The record for ETFs on taxes is nearly flawless:
This data, which is from our friends at Morningstar, looks at the average annual capital gains distribution from active mutual funds, passive mutual funds and ETFs tracking the equity markets for 10 years through 2011.
It’s not just that ETFs are better, they’re literally infinitely better. I don’t know which emerging market ETF blew the average there, but I’ve got a bone to pick with them.
The reason ETFs are so much more tax efficient than mutual funds is simple: Traditional mutual funds are one of the least tax-fair investment products ever invented.
The emerging markets funds cited above had to pay out so much because the funds held a lot of embedded gains at a time when investors wanted out. When investors cashed out, the funds had to sell those stocks with big gains, and then, by law, they have to pay out those capital gains to all of the shareholders that remained.
It’s a scam. If the tables were turned and it was the ETF structure that caused these horrible tax outcomes for investors who’d done nothing but have the temerity not to sell, there’d be scandalous headlines and congressional hearings.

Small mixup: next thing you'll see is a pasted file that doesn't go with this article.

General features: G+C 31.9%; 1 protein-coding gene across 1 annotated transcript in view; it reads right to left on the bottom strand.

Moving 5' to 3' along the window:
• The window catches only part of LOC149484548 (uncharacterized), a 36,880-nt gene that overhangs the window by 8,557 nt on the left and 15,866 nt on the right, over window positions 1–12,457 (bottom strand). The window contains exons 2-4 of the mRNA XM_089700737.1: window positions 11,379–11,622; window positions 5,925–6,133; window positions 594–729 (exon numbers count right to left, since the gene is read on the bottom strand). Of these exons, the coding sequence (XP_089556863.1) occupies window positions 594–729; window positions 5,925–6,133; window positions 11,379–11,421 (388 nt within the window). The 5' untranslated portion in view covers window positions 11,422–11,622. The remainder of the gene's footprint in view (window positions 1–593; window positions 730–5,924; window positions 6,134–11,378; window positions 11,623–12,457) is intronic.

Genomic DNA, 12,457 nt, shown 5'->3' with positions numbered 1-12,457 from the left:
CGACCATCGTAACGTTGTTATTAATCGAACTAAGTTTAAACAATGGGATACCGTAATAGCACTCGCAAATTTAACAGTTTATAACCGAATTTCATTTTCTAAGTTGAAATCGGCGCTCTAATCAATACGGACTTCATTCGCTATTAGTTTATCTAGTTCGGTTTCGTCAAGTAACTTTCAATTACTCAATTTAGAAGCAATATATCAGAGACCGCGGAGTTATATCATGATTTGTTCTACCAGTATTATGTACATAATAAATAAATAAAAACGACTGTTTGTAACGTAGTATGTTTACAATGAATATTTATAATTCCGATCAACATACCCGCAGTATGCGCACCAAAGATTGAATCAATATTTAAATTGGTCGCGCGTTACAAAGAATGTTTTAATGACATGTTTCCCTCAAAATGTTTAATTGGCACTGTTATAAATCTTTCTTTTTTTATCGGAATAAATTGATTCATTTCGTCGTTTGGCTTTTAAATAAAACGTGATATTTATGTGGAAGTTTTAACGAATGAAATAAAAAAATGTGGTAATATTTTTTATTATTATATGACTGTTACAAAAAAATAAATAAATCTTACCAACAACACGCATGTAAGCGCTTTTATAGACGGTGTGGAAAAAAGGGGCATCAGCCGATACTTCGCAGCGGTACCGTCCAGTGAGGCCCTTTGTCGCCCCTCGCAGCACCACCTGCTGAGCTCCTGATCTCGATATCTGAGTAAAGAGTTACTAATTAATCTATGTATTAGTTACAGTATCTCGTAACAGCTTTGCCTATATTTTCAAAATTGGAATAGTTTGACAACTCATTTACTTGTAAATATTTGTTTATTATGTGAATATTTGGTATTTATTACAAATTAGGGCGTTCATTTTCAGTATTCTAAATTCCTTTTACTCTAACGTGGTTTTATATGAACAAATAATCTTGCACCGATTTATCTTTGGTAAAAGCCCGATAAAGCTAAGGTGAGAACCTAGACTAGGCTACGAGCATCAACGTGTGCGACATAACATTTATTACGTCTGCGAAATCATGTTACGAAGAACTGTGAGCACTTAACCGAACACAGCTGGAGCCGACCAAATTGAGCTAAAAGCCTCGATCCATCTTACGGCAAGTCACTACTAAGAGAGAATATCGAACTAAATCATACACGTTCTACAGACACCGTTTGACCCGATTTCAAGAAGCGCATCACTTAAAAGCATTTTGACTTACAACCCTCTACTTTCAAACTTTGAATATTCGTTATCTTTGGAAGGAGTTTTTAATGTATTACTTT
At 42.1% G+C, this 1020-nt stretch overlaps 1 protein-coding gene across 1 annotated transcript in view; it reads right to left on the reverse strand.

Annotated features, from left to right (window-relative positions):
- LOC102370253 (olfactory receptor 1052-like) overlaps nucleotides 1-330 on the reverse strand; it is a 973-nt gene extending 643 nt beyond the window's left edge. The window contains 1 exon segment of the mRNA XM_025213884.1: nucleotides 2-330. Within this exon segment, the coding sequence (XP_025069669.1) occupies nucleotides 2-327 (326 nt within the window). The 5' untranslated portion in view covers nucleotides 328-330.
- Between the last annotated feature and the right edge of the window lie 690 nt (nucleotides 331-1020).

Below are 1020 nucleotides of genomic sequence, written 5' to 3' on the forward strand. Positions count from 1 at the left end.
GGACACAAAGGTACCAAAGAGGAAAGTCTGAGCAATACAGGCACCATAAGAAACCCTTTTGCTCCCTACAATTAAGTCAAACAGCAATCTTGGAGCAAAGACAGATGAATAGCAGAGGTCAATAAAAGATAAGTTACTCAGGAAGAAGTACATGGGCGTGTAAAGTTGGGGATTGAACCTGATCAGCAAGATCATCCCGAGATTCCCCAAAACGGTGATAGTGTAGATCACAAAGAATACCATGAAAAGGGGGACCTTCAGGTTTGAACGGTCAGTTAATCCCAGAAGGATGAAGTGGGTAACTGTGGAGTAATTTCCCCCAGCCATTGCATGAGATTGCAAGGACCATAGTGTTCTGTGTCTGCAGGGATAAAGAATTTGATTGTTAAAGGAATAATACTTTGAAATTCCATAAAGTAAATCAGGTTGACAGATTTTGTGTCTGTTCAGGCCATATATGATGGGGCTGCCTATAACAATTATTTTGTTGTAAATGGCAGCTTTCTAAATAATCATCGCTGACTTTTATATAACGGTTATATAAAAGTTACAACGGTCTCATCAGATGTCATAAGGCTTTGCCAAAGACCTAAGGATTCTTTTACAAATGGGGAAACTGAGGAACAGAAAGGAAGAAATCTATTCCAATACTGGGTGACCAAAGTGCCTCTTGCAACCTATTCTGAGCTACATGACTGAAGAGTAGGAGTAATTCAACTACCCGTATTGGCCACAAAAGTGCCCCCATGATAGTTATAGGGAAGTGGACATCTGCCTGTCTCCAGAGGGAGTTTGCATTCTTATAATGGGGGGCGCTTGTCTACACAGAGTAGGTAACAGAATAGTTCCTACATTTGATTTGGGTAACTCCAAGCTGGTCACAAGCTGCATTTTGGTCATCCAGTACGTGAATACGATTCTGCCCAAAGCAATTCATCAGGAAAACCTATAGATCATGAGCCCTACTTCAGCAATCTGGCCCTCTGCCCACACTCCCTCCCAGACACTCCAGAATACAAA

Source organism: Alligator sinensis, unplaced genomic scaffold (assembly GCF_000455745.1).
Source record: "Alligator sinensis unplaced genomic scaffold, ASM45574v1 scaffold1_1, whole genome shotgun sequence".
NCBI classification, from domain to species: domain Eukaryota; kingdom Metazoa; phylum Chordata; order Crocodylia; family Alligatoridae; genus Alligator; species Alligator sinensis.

Investors know this.
Courtesy of the Investment Company Institute, here’s the average mutual fund flows by month over five years. The pattern here is unmistakable—investors bail out of their funds at the end of the year to avoid getting capital gains distributions, and pile back in in January. It’s insanity. It’s probably no surprise that ETFs have solid flows in November and December. We’d like to think that’s investors getting smarter.
It’s true that most institutions don’t care about the incredible tax efficiency of the ETF structure, but for individual investors and advisors, this tax story is getting out, and we think it will accelerate growth.